Make the best decision about investing in solar power in Massachusetts
Massachusetts has invested heavily in building a solar future for the state. To date the state has invested $9.1 billion in solar. As of 2021 Massachusetts ranks 8th in solar energy generation with 18% of the states energy generation coming from solar. When you combine the financial incentives offered by the state and the benefits of owning your own solar system it makes a lot of sense to harness the power of the sun.
The average price for a home solar panel system in Massachusetts is $16,600 or about $3.32 per watt. Systems will vary depending on the types of solar panels you choose and the size of your system. When shopping for solar panels you should consider getting multiple quotes from various installers.
The average payback period for solar panels in Massachusetts is around 5 Years years. Your payback period will depend on the cost of your system and the amount of power it generates. The more energy your system generates the faster it will pay for itself.
Everyone has their own method for determining if solar is “worth it”. If your objective is to leverage solar to eliminate or reduce your electric bill you have different expectations of someone who is more interested in reducing their carbon footprint.
To help you determine the best option for you you can use this solar calculator that will weigh different solar options and other renewable energy options.
Massachusetts has a very enticing incentive program called SMART. You can find more information below about the benefits of the SMART program and how it makes investing in solar more cost effective. In addition to economic reasons, there are several reasons to go solar in Massachusetts.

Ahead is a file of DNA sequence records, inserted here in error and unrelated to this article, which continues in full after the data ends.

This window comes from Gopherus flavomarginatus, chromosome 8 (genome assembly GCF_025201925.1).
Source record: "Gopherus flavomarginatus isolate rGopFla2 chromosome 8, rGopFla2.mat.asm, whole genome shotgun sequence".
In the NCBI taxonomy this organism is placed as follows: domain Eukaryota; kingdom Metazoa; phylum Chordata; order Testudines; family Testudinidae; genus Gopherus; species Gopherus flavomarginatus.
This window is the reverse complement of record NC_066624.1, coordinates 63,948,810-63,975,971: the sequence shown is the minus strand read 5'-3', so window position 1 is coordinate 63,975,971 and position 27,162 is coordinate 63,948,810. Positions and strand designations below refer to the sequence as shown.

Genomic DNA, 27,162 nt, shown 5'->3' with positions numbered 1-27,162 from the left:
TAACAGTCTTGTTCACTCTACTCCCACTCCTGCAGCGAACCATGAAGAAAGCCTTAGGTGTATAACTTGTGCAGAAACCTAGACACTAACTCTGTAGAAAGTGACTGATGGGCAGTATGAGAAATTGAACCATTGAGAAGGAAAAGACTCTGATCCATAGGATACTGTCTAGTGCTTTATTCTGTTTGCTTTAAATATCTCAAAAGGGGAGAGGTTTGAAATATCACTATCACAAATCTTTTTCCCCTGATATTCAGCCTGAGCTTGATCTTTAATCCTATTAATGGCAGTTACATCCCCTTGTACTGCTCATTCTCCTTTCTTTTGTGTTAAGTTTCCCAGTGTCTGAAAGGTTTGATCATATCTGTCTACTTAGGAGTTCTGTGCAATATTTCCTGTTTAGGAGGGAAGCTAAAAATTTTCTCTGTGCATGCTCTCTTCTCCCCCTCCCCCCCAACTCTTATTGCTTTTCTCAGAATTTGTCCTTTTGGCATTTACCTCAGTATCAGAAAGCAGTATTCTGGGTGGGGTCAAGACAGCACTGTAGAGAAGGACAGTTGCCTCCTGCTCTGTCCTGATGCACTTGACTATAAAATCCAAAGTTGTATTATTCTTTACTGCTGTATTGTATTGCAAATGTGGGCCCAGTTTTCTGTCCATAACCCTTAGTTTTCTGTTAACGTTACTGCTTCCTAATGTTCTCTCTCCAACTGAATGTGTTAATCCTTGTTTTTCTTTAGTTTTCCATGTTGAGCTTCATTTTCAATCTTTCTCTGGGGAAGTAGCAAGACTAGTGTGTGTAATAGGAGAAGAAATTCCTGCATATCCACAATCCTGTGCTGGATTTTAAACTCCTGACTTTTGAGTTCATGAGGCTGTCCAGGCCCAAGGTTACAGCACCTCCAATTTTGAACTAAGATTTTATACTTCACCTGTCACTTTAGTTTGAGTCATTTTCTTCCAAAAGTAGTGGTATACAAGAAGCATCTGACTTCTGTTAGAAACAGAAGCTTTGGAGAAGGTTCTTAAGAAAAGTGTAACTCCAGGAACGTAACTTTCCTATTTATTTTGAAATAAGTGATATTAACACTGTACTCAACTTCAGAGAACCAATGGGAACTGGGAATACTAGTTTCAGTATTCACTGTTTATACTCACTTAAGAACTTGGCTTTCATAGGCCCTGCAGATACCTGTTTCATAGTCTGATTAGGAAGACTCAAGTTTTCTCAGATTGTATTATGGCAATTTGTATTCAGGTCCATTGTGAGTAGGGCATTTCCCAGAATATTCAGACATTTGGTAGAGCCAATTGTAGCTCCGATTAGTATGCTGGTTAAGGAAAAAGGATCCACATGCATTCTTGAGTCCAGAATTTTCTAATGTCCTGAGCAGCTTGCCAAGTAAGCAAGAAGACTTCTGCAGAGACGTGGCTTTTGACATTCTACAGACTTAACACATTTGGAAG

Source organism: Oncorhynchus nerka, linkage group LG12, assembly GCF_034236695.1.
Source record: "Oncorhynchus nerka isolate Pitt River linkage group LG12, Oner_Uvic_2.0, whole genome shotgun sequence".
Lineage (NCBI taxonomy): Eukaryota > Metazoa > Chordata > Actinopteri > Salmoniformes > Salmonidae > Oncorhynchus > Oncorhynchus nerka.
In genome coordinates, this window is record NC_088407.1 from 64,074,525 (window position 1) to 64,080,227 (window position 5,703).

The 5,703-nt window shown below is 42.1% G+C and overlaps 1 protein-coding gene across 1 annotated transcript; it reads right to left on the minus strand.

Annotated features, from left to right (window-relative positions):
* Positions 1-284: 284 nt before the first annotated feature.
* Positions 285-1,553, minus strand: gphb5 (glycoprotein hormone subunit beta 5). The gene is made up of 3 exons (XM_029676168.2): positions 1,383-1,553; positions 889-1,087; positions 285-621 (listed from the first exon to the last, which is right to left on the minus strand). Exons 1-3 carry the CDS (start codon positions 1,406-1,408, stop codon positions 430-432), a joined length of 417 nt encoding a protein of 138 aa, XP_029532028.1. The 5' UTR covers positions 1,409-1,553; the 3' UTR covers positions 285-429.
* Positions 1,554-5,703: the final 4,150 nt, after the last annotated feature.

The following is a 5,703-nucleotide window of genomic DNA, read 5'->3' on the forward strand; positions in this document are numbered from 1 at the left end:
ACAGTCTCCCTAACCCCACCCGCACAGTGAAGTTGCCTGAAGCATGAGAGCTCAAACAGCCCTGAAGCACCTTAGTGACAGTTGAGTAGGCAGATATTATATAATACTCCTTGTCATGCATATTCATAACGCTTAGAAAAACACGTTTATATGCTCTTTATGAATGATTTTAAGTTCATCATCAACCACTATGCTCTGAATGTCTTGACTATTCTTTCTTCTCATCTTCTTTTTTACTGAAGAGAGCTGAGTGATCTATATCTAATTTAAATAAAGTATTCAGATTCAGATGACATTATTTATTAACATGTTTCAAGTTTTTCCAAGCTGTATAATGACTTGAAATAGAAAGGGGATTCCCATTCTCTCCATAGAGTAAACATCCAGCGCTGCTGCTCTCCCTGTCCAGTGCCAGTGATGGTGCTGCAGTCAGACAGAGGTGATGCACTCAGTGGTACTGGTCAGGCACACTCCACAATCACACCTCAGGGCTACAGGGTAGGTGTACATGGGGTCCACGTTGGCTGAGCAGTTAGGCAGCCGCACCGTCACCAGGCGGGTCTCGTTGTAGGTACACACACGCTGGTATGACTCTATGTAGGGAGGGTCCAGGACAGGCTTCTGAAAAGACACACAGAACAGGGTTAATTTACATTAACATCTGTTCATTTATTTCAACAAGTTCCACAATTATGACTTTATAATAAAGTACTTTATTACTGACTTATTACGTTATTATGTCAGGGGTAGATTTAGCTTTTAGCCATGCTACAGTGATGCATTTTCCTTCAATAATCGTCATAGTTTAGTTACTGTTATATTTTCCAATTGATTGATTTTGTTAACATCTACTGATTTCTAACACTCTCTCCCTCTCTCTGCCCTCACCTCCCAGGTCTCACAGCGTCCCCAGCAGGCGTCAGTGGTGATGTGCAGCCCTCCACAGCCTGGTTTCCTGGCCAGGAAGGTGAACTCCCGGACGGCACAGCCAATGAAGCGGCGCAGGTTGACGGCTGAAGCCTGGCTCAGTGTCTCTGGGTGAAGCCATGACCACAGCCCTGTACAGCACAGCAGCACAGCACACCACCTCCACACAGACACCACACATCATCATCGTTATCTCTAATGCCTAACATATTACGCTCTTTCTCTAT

Solar has roughly 20 times less carbon output than coal-powered energy sources. After three years of use, solar systems are completely carbon neutral and remain so for the duration of their lifespan.
In short, if you want to reduce your carbon footprint going solar is a great option.
When you have your own solar system you are putting energy back into the grid. Your utility rewards you by crediting back the value of the energy you put into the grid. For example, if your system generates 2,500 kWh in a month and you use 2,500 kWh in that month you would have a $0 electric bill.
In most cases, if your system generates more energy than you use the credits will roll over to the next month.
With the right solar system, you could potentially have a self-sufficient power system for your home. This means you don’t have to rely on the grid for energy. If the grid has an outage you could still power your home with your solar system.
Those who are trying to become energy independent often pair their solar system with a battery. This allows you to store electricity and use it when you need it.
The SMART program was developed to expedite solar generation in Massachusetts by offering a capacity block compensation rate. It was designed to replace the solar renewable energy credit (SREC) program. The incentives you will receive varies on three factors:
This program significantly reduces the payback period of your solar system and makes going solar much more cost effective. In most cases payback periods are cut by 40% or more. This means your average home solar system could pay for itself in about 5 years.
Massachusetts also offers incentives for pairing your system with an energy storage system. Combine the SMART program with federal incentives and it makes going solar a no brainer.
You can learn more about the SMART program on Mass.gov.
Like every other state, new solar panel systems in Massachusetts are eligible to receive the federal solar tax credit of 26%. This credit is applied on your annual income tax credit.
There are many options when it comes time to purchase our solar panels. You can finance, lease, or pay the entire cost upfront. The right choice will depend on your financial situation and the costs of your system and other factors. Our solar calculator will help you weigh your options. You can find more information on leasing vs buying solar panels here.